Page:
In news that will shock no one who eats out on South Beach, parks in Brickell or tries to buy some influence with the Miami-Dade County Commission (those lobbying fees ain't cheap!), Miami has been honored this morning as one of the most overpriced towns in the nation.
High unemployment, skyrocketing cost of living, expensive housing and the inability of residents to resist those Russian models waving menus around tourist traps on Lincoln Road are all cited in the report. (OK, maybe not that last one.)
Miami ranked third on Forbes' list, clocking in behind only Los Angeles and Fresno.
To calculate where living is "overpriced," Forbes started with the 100 largest metro areas in the States, then crunched housing affordability, cost-of-living, the average paycheck and the area's unemployment.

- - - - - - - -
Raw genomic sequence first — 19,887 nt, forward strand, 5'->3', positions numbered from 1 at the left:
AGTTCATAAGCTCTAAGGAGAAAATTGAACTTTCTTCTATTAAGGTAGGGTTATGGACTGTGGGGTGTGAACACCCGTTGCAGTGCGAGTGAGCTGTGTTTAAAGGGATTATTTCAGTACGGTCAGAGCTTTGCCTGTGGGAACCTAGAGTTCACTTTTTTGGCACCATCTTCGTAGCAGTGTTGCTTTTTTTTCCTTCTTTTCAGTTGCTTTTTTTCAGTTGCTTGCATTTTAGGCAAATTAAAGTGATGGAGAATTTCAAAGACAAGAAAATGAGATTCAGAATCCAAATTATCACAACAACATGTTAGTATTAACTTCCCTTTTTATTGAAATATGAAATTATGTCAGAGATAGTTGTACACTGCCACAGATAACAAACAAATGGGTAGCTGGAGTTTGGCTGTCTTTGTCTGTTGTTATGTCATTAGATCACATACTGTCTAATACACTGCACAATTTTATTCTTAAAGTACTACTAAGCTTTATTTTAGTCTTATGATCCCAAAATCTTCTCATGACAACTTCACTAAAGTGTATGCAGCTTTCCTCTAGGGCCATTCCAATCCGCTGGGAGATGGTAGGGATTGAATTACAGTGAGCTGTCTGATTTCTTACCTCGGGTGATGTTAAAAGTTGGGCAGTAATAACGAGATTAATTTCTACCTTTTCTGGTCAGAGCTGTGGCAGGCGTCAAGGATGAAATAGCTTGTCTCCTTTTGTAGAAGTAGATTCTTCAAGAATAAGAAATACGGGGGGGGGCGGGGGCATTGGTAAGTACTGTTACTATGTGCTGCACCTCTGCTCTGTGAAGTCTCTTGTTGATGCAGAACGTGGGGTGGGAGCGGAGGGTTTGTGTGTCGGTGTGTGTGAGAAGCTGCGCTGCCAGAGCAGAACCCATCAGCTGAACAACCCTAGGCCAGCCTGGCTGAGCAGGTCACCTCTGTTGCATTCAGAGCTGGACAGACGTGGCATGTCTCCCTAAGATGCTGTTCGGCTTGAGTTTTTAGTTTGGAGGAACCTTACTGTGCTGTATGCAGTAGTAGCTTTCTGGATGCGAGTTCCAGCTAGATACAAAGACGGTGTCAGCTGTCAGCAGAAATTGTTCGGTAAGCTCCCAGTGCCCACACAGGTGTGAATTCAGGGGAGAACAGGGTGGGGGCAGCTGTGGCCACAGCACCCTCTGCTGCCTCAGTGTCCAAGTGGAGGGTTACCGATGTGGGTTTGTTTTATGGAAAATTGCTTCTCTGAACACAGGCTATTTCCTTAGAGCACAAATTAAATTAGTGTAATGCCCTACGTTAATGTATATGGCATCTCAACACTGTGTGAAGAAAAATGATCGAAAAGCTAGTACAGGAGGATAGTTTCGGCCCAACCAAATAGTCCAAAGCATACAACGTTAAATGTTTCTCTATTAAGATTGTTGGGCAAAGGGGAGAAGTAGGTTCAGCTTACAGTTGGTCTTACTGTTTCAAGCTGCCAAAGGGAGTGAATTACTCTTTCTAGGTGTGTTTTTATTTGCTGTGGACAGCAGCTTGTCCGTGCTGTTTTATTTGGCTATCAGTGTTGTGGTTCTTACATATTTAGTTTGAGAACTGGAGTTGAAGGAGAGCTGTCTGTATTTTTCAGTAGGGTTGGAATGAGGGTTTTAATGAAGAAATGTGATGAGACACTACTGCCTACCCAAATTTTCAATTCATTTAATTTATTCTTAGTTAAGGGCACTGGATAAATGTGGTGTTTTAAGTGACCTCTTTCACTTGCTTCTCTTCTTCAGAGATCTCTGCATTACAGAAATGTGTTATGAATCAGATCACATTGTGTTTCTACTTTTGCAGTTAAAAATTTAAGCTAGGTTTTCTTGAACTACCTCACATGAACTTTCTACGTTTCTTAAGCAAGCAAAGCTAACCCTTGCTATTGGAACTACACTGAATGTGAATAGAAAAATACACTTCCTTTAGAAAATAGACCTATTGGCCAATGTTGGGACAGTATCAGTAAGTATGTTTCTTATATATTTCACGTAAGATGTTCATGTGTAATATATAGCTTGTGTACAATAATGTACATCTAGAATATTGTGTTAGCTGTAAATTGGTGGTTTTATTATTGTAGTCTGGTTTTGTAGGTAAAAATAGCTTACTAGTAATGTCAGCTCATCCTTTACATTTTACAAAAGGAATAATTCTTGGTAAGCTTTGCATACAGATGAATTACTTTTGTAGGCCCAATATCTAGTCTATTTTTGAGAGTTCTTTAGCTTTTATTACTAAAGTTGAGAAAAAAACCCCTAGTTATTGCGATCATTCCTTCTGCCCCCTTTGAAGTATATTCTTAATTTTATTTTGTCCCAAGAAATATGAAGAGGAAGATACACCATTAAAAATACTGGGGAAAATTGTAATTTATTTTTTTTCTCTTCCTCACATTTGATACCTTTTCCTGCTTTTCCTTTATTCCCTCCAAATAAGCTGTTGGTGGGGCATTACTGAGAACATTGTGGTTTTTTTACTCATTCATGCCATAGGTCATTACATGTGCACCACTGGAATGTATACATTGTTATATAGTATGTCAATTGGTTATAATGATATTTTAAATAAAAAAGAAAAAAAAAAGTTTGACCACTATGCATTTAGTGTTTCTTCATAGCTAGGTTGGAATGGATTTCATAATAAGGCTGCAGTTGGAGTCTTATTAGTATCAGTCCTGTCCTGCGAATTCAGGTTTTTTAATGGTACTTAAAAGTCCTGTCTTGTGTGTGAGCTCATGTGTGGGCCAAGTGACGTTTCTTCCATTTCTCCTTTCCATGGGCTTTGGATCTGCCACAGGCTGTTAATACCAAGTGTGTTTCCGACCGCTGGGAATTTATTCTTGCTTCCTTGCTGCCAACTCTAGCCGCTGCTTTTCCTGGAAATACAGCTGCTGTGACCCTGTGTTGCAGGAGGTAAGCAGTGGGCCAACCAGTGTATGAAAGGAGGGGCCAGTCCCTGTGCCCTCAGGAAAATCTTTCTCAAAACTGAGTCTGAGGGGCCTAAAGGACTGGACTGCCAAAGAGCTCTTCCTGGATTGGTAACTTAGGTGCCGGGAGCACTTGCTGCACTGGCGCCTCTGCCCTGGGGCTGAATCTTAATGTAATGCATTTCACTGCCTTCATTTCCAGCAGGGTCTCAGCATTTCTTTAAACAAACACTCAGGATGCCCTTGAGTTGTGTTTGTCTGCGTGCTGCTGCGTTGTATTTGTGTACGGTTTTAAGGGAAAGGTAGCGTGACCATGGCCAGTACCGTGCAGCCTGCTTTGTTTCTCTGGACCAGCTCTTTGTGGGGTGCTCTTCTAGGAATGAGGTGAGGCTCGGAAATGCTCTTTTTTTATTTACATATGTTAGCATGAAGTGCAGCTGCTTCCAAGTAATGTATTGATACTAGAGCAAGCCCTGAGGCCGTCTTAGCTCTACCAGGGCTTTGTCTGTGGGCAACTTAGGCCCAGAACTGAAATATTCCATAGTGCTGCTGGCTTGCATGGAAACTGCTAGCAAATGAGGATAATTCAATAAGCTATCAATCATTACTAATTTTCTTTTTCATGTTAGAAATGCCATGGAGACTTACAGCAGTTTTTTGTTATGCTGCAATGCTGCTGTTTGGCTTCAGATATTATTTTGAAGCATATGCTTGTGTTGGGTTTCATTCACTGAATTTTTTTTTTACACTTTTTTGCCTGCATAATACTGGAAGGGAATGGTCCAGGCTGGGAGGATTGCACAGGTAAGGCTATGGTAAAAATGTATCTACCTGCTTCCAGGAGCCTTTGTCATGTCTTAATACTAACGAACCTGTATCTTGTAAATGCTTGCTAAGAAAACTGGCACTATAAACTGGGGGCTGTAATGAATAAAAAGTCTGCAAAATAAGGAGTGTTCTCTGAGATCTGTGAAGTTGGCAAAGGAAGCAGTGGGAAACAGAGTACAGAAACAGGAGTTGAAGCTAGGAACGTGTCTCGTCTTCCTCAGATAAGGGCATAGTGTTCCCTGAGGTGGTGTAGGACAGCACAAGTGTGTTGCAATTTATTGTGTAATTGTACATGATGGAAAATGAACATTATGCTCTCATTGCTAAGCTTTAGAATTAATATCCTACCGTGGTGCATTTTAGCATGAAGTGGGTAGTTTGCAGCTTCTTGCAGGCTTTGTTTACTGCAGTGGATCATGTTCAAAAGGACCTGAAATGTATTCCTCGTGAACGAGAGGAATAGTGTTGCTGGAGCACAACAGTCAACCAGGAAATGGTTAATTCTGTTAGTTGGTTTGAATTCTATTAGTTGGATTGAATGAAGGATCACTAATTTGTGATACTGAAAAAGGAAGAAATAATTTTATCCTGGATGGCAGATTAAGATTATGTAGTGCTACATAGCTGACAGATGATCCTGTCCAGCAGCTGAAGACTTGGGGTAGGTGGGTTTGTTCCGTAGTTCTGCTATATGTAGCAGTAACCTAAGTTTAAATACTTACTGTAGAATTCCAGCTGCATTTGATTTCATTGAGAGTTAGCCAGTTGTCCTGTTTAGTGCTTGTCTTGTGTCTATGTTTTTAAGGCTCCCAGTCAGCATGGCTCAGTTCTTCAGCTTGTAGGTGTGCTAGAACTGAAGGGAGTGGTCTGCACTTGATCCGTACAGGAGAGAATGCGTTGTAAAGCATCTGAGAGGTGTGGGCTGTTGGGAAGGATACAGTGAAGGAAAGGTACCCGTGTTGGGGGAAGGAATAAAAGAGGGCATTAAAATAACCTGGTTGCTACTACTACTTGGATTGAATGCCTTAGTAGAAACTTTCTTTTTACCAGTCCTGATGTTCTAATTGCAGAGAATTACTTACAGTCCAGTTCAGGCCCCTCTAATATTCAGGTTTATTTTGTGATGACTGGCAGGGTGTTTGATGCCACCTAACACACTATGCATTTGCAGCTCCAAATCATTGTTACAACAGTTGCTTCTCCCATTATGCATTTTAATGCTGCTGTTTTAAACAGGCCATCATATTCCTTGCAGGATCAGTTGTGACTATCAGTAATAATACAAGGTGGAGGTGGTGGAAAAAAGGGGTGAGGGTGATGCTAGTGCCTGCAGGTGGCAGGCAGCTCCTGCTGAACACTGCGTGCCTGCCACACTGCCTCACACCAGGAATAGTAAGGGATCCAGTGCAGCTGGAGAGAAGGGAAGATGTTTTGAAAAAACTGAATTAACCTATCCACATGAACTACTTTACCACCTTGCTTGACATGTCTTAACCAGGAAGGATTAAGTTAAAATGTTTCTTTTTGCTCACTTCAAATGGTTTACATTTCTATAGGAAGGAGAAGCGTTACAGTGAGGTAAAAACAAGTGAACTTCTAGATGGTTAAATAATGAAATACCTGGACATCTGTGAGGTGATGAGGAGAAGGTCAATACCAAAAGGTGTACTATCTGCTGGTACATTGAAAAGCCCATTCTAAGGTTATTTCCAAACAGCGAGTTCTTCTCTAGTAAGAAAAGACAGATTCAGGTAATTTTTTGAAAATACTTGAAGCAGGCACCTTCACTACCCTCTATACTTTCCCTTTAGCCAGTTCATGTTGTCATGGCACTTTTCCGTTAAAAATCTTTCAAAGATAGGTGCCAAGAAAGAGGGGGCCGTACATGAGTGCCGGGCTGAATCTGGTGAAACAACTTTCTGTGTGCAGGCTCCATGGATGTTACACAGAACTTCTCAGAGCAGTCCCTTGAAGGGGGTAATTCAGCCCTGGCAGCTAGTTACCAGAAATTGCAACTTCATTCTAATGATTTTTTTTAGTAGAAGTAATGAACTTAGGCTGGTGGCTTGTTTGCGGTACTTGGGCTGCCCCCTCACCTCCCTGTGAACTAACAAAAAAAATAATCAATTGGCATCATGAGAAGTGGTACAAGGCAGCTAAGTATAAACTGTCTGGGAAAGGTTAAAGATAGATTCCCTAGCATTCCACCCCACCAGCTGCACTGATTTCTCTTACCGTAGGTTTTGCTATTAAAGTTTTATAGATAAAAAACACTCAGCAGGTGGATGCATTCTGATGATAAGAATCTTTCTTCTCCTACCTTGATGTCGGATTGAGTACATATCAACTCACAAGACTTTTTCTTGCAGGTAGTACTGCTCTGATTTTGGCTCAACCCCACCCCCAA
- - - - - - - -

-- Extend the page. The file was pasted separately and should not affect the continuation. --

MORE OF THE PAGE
Miami's numbers easily bumped it into the top three, with unemployment still over 10 percent, a median college-grad salary of $55,000 and a relatively high average cost for food and rent.
Forbes is more methodical than some of the other traffic-baiting list makers out there, but their choice of data in this project did lead to some odd results. (Fresno is really more over-priced than San Francisco? And McAllen, Texas is in the top five?)
But on a list so reliant on unemployment and property costs, it's no surprise that Florida pulled in three of the top ten slots, with West Palm coming in sixth and Bradenton ninth.
Here's the top ten, according to Forbes:
- Los Angeles
- McAllen, Texas
- Providence, Rhode Island
- West Palm Beach
- El Paso, Texas
- Bradenton, Florida
- San Jose
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